Siberian Husky What’s Good About ‘Em, What’s Bad About ‘Em


The AKC Standard says the Siberian Husky “does not display the possessive qualities of the guard dog, nor is he overly suspicious of strangers or aggressive with other dogs.”

Indeed, the free-spirited Siberian Husky is usually good-natured with everyone.

He is also very playful, athletic, agile, and light on his feet. He loves the great outdoors and requires vigorous exercise, especially in cool weather. He should be taken running, hiking, and/or biking every day, always on-leash, for he is independent and born to run. If something catches his interest, he’ll be gone. Teaching him to pull carts and sleds gives him a purpose in life.

Without such exercise, mental activity, and lots of companionship, he can be incredibly, massively destructive.

Most Siberian Huskies are sociable with other dogs, but he has a very high prey drive and may destroy cats if not raised with them. Siberians should not be kept around rabbits, ferrets, or birds. Fencing must be high and secure, for he can be an escape artist, and once loose, he may run deer and molest livestock.

Training is a challenge because the strong-willed Siberian Husky is inclined to use his intelligence in clever ways that suit his own purposes. Use food rewards — jerking this breed can result in melodramatic theatrics, including screaming. Digging and howling are favorite pastimes.

Husky what’s good about them

If you want a dog who…

Is medium-sized and furry, with a wolfish appearance
Is free-spirited and playful
Is athletic and agile and loves the great outdoors, especially in cold weather
Thinks that running full-speed, pulling carts and sleds, and/or carrying a backpack on a mountain hike are his purposes in life
Is usually good-natured with strangers and sociable with other dogs

A Siberian Husky may be right for you.

If you don’t want to deal with…

Vigorous exercise requirements
Rowdiness and exuberant jumping, especially when young
Massive destructiveness and howling when bored, left alone too much, or not exercised enough
Strong instincts to chase and grab anything that runs, i.e. cats
Escaping from your yard in search of adventure
Strong-willed mind of his own, requiring a confident owner who can take charge
Heavy shedding

A Siberian Husky may not be right for you.
But you can avoid or minimize some negative traits by

choosing the RIGHT breeder and the RIGHT puppy
or choosing an ADULT dog from your animal shelter or rescue group – a dog who has already proven that he doesn’t have negative traits
training your dog to respect you
avoiding health problems

More traits and characteristics of the Siberian Husky

If I was considering a Siberian Husky, I would be most concerned about…

Providing enough exercise. Siberian Huskies MUST have regular opportunities to vent their energy. Otherwise they will become rambunctious and bored — which they usually express by howling and destructive chewing. Bored Siberian Huskies are famous for chewing through drywall, ripping the stuffing out of sofas, and turning your yard into a moonscape of giant craters.

Unless you specifically want an athletic dog for sledding, carting, backpacking, or other outdoor-related activities, preferably in a cool climate, I do not recommend this breed. Siberian Huskies were never intended to be simply pets. Trying to suppress their “hardwired” drive to work, without providing alternate outlets for their energy, can be difficult.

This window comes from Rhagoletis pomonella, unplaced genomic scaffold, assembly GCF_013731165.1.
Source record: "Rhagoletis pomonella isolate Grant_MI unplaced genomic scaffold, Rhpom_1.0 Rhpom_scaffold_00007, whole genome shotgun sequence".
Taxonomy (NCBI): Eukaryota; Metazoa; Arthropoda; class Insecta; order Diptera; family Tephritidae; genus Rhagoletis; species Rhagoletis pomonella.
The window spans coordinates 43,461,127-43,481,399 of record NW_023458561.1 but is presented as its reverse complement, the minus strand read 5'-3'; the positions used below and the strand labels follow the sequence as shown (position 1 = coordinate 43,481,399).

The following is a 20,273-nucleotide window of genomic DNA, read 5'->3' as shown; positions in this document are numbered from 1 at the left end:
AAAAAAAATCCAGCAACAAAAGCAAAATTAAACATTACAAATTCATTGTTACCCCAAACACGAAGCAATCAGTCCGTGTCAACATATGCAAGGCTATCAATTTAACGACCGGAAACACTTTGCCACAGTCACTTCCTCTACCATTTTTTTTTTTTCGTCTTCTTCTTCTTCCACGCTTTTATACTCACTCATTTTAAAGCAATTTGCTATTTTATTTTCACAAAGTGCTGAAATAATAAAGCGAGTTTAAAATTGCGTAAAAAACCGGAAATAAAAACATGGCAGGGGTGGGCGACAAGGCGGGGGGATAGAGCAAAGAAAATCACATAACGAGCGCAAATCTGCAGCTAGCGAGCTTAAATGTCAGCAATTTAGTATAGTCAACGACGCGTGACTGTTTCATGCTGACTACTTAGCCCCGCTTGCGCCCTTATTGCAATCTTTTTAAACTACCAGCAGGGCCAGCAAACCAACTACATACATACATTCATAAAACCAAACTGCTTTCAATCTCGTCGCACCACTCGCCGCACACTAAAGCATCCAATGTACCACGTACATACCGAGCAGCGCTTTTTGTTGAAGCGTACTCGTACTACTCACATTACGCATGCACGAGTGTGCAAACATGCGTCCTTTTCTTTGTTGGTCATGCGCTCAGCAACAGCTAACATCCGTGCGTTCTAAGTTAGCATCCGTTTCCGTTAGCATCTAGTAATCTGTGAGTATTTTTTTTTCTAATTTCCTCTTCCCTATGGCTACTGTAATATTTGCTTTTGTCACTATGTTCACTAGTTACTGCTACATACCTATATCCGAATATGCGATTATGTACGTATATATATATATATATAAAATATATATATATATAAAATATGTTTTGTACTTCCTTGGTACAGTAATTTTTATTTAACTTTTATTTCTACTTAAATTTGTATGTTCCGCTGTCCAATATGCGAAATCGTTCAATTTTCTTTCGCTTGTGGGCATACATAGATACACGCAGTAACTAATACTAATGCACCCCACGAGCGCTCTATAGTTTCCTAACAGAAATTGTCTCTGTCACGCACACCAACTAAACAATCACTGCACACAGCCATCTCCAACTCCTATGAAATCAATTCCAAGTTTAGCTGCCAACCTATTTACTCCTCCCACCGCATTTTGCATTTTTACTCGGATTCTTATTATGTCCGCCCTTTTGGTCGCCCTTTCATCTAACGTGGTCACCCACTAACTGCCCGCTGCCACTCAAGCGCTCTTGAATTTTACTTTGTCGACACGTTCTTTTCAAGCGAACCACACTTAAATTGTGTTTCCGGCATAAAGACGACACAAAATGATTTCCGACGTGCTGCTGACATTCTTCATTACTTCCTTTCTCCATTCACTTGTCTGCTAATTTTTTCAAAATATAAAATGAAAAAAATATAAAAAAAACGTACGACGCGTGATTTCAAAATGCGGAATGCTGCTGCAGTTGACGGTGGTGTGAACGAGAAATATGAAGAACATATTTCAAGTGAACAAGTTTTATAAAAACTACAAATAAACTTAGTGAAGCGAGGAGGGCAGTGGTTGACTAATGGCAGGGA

Bounciness. Young Siberian Huskies (up to about two years old) romp and jump with great vigor, and things can go flying, including people.

If you have small children, or if you or anyone who lives with you is elderly or infirm, I do not recommend Siberian Husky puppies. The temptation to play roughly is too strong in many young Siberian Huskies.

Strong chasing instincts. Most Siberian Huskies have strong instincts to chase and seize cats and other fleeing creatures, including deer and livestock. If anything goes wrong in the breeding, socializing, training, handling, or management of this breed, it is capable of seriously injuring or killing other animals.

To keep your Siberian Husky in, and to keep other animals out, fences should be high, with wire sunk into the ground along the fence line to thwart digging. Gates should have the highest quality locks. Many Siberian Huskies are clever escape artists who will go over, under, or through fences in search of adventure.

Stubbornness. Siberian Huskies are not Golden Retrievers. They have an independent mind of their own and are not pushovers to raise and train. They can be manipulative, and many are willful, obstinate, and dominant (they want to be the boss) and will make you prove that you can make them do things. You must show them, through absolute consistency, that you mean what you say.

To teach your Siberian to listen to you, “Respect Training” is mandatory. My Siberian Husky Training Page discusses the program you need.

Heavy shedding. Siberian Huskies shed a LOT. You’ll find hair and fur all over your clothing, upholstery, carpeting, under your furniture, on your countertops — even in your food. Frequent vacuuming will become a way of life. Make sure you’re REALLY up for this.

Noise. Unless you live way out in the boondocks and have no neighbors, Siberian Huskies should never be left outside in your yard, unsupervised. Their mournful howling will have your neighbors calling the cops to report the nuisance — or quietly letting your Siberian Husky out of his yard so he’ll wander away.